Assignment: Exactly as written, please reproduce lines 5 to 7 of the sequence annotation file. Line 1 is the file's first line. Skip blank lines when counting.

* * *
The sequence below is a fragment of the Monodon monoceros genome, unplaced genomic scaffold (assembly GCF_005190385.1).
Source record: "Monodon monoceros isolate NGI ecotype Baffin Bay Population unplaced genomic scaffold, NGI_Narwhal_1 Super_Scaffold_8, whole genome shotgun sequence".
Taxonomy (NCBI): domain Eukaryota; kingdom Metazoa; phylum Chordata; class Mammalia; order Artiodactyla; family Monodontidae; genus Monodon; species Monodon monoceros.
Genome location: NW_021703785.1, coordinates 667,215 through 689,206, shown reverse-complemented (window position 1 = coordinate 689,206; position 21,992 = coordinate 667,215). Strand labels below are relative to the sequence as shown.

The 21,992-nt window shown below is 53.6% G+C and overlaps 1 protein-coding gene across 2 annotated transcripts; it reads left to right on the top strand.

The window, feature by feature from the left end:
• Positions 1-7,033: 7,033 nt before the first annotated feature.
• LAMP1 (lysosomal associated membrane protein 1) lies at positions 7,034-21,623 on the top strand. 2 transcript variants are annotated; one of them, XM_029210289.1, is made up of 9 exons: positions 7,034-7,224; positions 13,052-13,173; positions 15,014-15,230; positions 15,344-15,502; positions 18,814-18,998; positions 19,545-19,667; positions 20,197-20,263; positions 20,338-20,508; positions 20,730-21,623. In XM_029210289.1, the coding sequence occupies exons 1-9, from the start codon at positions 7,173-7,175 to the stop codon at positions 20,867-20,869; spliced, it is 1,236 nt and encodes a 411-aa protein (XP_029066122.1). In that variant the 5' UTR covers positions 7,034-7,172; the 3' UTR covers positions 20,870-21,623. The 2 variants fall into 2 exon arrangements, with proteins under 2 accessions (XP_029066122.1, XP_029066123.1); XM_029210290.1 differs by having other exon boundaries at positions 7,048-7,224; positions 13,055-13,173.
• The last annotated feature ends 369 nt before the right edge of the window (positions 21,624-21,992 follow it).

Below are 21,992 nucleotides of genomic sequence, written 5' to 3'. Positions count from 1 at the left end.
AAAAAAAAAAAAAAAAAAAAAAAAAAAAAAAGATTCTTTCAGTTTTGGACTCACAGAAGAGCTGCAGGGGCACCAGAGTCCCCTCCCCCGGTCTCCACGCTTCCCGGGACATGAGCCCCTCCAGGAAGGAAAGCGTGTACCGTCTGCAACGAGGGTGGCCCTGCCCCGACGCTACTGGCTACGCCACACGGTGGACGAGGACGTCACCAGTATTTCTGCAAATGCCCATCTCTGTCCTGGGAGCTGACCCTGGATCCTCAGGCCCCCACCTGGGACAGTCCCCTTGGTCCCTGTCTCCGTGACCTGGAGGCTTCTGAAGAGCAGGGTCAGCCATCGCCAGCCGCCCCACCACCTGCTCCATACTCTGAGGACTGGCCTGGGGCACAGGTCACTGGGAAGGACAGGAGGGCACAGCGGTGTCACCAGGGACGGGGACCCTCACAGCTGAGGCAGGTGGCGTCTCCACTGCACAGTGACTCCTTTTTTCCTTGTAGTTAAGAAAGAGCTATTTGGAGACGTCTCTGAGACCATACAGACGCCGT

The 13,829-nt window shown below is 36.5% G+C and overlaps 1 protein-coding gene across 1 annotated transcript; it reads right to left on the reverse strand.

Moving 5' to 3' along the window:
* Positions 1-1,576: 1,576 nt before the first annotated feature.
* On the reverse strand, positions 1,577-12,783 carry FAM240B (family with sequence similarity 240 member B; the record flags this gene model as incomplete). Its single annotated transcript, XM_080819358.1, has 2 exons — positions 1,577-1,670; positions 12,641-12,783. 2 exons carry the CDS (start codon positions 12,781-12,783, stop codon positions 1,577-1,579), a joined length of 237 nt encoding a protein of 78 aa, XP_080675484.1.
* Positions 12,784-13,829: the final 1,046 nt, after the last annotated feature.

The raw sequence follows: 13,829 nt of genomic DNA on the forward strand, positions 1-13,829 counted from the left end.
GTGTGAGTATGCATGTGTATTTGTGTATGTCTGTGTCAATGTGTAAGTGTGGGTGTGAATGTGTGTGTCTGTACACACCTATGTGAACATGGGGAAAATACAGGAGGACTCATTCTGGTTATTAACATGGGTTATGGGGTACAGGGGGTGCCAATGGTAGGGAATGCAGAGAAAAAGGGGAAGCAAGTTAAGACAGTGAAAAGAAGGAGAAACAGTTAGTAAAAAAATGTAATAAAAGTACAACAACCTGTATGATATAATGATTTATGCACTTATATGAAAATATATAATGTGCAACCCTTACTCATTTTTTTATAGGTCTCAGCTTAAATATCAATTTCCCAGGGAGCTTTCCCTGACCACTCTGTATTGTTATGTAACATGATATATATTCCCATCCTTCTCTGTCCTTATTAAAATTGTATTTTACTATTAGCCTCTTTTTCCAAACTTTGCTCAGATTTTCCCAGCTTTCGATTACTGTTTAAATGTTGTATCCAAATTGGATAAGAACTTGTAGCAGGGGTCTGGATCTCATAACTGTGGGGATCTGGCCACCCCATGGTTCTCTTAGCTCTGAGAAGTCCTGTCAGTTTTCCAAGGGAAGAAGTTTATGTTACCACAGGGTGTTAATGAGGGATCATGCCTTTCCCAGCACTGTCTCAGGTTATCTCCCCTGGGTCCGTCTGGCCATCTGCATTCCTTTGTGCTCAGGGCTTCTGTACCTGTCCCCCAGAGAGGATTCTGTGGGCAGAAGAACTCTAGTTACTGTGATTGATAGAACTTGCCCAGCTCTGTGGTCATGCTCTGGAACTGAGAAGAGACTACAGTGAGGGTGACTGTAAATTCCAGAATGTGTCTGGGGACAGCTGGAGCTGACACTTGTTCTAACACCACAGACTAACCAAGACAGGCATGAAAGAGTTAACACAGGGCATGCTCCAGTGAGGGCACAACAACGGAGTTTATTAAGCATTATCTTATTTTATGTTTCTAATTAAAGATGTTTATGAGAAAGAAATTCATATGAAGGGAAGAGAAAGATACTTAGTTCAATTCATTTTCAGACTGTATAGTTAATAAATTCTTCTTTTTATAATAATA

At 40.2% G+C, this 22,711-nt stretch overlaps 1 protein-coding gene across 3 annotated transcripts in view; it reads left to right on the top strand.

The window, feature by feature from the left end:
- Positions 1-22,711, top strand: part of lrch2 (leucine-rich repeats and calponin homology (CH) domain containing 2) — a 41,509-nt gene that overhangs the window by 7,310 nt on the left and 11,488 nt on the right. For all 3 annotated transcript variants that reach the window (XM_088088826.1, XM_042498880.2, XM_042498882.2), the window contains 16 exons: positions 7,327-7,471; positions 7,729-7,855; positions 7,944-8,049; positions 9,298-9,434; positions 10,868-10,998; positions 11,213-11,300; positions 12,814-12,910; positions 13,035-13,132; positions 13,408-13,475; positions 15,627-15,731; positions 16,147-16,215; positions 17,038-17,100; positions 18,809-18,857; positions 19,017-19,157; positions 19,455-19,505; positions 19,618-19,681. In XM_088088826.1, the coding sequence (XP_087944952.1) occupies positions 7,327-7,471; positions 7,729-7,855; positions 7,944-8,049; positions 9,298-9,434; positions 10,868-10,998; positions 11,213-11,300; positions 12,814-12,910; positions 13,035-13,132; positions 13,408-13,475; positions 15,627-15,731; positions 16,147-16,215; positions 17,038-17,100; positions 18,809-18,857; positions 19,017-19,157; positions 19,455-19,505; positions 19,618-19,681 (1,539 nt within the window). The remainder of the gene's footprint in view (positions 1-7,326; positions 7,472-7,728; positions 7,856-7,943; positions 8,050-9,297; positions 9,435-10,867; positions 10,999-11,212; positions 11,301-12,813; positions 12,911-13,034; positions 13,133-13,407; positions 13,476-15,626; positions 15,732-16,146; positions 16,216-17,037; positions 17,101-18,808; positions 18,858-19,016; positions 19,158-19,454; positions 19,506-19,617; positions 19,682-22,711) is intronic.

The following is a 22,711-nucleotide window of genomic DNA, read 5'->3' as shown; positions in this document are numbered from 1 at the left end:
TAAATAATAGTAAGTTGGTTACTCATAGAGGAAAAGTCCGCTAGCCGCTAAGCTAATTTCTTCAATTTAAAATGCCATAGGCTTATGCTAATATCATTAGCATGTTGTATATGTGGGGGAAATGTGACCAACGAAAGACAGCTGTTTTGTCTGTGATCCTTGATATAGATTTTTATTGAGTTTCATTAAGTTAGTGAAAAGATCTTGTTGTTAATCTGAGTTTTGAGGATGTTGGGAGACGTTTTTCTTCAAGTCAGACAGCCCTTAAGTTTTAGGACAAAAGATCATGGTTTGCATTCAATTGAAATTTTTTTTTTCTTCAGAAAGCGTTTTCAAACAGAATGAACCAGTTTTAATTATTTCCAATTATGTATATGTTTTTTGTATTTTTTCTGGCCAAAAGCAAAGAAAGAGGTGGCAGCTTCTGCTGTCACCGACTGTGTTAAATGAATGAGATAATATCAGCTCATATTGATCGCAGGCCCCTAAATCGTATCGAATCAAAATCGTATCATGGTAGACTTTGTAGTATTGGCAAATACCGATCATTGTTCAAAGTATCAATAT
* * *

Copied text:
The 21,992-nt window shown below is 53.6% G+C and overlaps 1 protein-coding gene across 2 annotated transcripts; it reads left to right on the top strand.

The window, feature by feature from the left end:
• Positions 1-7,033: 7,033 nt before the first annotated feature.